I finally came around to watching "Arrival". Yes, I know, a little late, but as I like to say, you can’t read or watch everything at once. It is an amazing, moving and intelligent movie. I must say that I did wonder how much better it could have been if Denis Villeneuve had not been forced to adhere to some Hollywood conventions. But in so far as Hollywood movies go it doesn't get much better than this.
"Arrival" is based on a short story by Ted Chiang, “Story of Your Life”, included in the awesome Stories of Your Life and Others. After a brief and moving intro, the meaning of which will become apparent at the end of the film, all of a sudden and out of nowhere a group of 12 alien spaceships appear around the world. Louise Banks, played by Amy Adams, is a linguist who is called upon by the US military to ask the aliens why they’re here. To do so, Banks must, of course, find a way to communicate with the aliens, and that means that she must learn their language, if they have one, and teach them to understand hers. The film hints that similar attempts are being made by scientists in other countries.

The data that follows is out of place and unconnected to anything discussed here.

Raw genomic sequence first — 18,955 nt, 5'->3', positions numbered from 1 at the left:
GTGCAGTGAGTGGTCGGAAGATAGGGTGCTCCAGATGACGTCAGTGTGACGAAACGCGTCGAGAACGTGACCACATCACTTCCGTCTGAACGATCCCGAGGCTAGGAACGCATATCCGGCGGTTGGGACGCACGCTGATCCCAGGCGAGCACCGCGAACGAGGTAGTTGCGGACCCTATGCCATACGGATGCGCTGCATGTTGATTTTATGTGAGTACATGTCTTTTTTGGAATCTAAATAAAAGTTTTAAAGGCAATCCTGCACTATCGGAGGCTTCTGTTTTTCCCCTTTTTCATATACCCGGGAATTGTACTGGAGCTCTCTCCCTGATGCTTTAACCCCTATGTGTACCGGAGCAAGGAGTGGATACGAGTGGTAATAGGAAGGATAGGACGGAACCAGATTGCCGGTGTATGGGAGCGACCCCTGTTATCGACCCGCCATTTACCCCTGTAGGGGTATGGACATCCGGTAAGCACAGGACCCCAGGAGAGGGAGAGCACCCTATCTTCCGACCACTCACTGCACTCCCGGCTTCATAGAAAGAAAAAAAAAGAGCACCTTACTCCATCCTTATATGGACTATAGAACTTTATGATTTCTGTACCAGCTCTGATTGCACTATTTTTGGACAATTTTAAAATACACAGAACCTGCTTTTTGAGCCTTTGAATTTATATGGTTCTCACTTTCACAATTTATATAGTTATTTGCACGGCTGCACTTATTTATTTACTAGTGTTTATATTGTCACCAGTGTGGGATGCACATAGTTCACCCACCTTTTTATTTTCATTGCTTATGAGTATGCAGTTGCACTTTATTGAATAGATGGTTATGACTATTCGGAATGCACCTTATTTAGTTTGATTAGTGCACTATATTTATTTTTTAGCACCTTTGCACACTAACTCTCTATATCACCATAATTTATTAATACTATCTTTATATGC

I loved how the film mirrors content and form. The aliens communicate in a circular language and the film itself is also circular. I also loved how the Sapir-Whorf hypothesis, the idea that human thought is shaped by language, is woven into the film, whether you believe the hypothesis to be true or not. Throughout the film, which progresses linearly, there are what initially appear to be flashbacks of Bank’s daughter, who died of a genetic illness. But towards the end of the film it becomes clear that these aren’t flashbacks, but instead visions or memories of the future. As Banks learns the aliens’ language, her brain gets rewired and she gains the ability to think the way they do, that’s where the Sapir-Whorf hypothesis comes in. And since the aliens are able to look into the future, well, you get the point. But there’s more. It now emerges that the film's beginning actually happened after the main events. It also follows that before giving birth, Banks knew that her daughter would die of a genetic disease, which is why the father of her child left her. (I deliberately left out some details, in case you haven’t watched the film yet, which I would add if this were an academic paper).
"Arrival" is a visually rich and well-made film. Denis Villeneuve and his team of collaborators put a lot of effort into getting the details right. Among other things they consulted a linguist to help with the construction of the alien language.
Some scenes in "Arrival" are visually stunning. I loved all the scenes in which the aliens write on the transparent screen that separates them from the humans. I also loved the interior of the spaceship, with its textured walls and light at the ceiling, which reminded me of an installation by James Turrell.
If you haven't seen "Arrival" yet, wait until you have forgotten what I wrote above and watch it. It's amazing.